nr_160317_local_government_overview_cover And these challenges are compounded by: a one-year financial settlement, cost pressures and increasing demands on services from an ageing and growing population. The majority of our recent Best Value audits have highlighted a dependency on incremental changes to services, increasing charges and reducing employee numbers in order to make savings. But these are neither sufficient nor sustainable solutions set against the scale of the challenge facing councils. Cuts can only be part of the solution. What’s required is a more strategic approach, longer-term planning and a greater openness to alternative forms of service delivery.

It’s challenging for councillors and officers to fundamentally change the way a council has provided a service over a lengthy period of time. But there are significant consequences to not conducting comprehensive option appraisals: services may not be as efficient or effective as they could be and may not be achieving value for money, and resources may not be directed to priority areas such as preventative services. In considering all viable options, it’ll be essential that councillors are provided with comprehensive and objective information on the cost, benefits and risks of each option. Comparisons with other councils can be illuminating – for example in managing sickness absence. If all councils matched the best performers, there would be an equivalent gain of 200 teachers and 700 other council staff across the country.

Councils will need to ensure they have people with the necessary knowledge and skills to manage the changes that lie ahead, particularly in options appraisal, programme management, commissioning, finance and scrutiny.

And in a climate of reducing resources the importance of scrutiny has never been greater. Scrutiny arrangements must add demonstrable value in monitoring the planning, execution and follow-up of key decisions. The public needs to have confidence that their council’s arrangements are transparent, independent and effective. If they are not, the public interest is not being met.

The Commission hopes this report will be a helpful tool for councillors and officers, and as always, we welcome feedback

About the author

AuditScotland_P_001Douglas Sinclair is chair of the Accounts Commission for a term of office until 30 November 2017. He has held the position of Chief Executive in district, regional and unitary councils in Scotland, as well as being former Chief Executive of COSLA.

Planning for place: bringing together community planning and spatial planning

Everyone knows that where you live has a major impact on your life chances, and that disadvantage is concentrated in particular geographies.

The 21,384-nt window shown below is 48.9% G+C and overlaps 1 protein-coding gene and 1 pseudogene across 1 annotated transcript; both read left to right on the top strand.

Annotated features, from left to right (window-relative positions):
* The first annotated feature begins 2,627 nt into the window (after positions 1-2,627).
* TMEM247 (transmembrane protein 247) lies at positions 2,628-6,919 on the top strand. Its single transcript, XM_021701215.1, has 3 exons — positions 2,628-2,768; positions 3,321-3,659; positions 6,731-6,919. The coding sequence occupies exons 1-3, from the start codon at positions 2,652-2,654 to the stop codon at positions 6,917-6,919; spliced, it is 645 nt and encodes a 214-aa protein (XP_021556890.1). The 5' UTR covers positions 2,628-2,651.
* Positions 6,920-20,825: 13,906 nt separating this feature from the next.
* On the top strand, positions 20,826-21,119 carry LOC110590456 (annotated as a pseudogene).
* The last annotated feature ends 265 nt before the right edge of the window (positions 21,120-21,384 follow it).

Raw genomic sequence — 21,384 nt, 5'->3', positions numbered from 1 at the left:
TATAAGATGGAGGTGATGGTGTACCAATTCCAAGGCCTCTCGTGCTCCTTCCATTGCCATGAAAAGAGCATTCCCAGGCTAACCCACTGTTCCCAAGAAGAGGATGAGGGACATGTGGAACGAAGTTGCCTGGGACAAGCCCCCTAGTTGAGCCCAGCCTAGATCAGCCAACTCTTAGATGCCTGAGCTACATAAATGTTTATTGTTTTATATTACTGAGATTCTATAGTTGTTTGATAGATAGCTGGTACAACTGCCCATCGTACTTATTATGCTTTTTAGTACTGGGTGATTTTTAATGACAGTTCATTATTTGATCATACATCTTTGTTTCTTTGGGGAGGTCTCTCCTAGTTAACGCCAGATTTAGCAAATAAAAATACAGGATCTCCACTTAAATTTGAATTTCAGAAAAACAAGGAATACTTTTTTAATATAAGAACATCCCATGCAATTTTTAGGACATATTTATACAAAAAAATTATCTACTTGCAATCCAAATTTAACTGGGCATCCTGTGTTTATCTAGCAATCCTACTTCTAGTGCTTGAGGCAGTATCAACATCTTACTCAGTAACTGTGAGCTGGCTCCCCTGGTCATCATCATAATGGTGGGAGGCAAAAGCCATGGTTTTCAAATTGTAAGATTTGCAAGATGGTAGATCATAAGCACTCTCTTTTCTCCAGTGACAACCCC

Charles Booth’s famous poverty maps of London were prepared in 1889. In Scotland, we’ve had decades of high quality research by places like the Glasgow Centre for Population Health (GCPH) into the impact that Glasgow’s industrial heritage and clusters of poverty and deprivation have on peoples’ health and life chances.

This is important information, affecting individuals and communities day in and day out across Scotland. Tackling the root causes of what drives these cycles of deprivation and poor outcomes is one of the country’s most pressing problems if it wants to create a fair and just society.

That’s why the Improvement Service ran a recent conference exploring the links between community planning – public bodies working with communities to improve their local area – and spatial planning, which has traditionally been about buildings and infrastructure. The conclusion from the event was that while these two activities have lots in common they’ve traditionally worked quite separately from each other.

nr_160303_community_planningAs budgets reduce that’s just not sustainable, and in the context of the Community Empowerment legislation, local people need to have more of a say in how their area should be developed and improved. We echoed that message in our third update report on Community Planning in Scotland, recommending that the Scottish Government and CPPs ensure communities are given a strong voice in planning local services.

David Martin, Chief Executive of Dundee City Council, and Colin Mair, Chief Executive of the Improvement Service, didn’t shy away from challenging planners of every stripe to really push the envelope and be ambitious in working together to address shared concerns around Jobs, Community Safety, Health and Well-being.

For me, it was a lightbulb moment. Obviously councils need local development plans. They also need a Single Outcome Agreement and locality plans, plus lots of other plans and strategies but streamlining and aligning activity has to make sense. So does making better use of the shared intelligence that community planners and spatial planners have about the needs and concerns of local communities.

Some places, like East Ayrshire already do this. They use their Community Plan as the sovereign document which drives everything that they do (including their work with partners). But for many at the conference there was a sense that this is a journey that they’ve yet to really embark on.

It won’t be easy. Community planning and spatial planning operate under different and at times potentially contradictory legislation and they have different cultures and perspectives. But, what was exciting was the strong commitment to try and work through those challenges to focus on what really matters, improving the lives of local people, and reducing inequalities.

About the author

aclarkAntony Clark, Assistant Director, held a variety of public sector posts in England before joining Audit Scotland in 2003. Since then he’s developed the Accounts Commission’s Best Value 2 audit approach in local government, led on Audit Scotland’s work on community planning and managed a national programme of Best Value audits in fire and rescue. Continue reading Planning for place: bringing together community planning and spatial planning

Auditing complex community-based projects

Big noise logoAs we move into increasingly uncharted territory of more preventative, place-based public service delivery, reflecting the post-Christie agenda, there’s a growing need for audit and inspection to adapt. This will help us to better understand what difference public services (and their third and private sector partners) are making in giving Scotland’s communities the opportunity to fulfil their full potential.

For example, my Audit Scotland colleague Aileen Campbell recently finished an 18-month secondment with the Glasgow Centre for Population Health (GCPH) on a project to evaluate Sistema Scotland’s Big Noise programme in the Raploch area of Stirling and the Govanhill neighbourhood in Glasgow. This was an innovative piece of work, which Aileen has previously blogged about. Continue reading Auditing complex community-based projects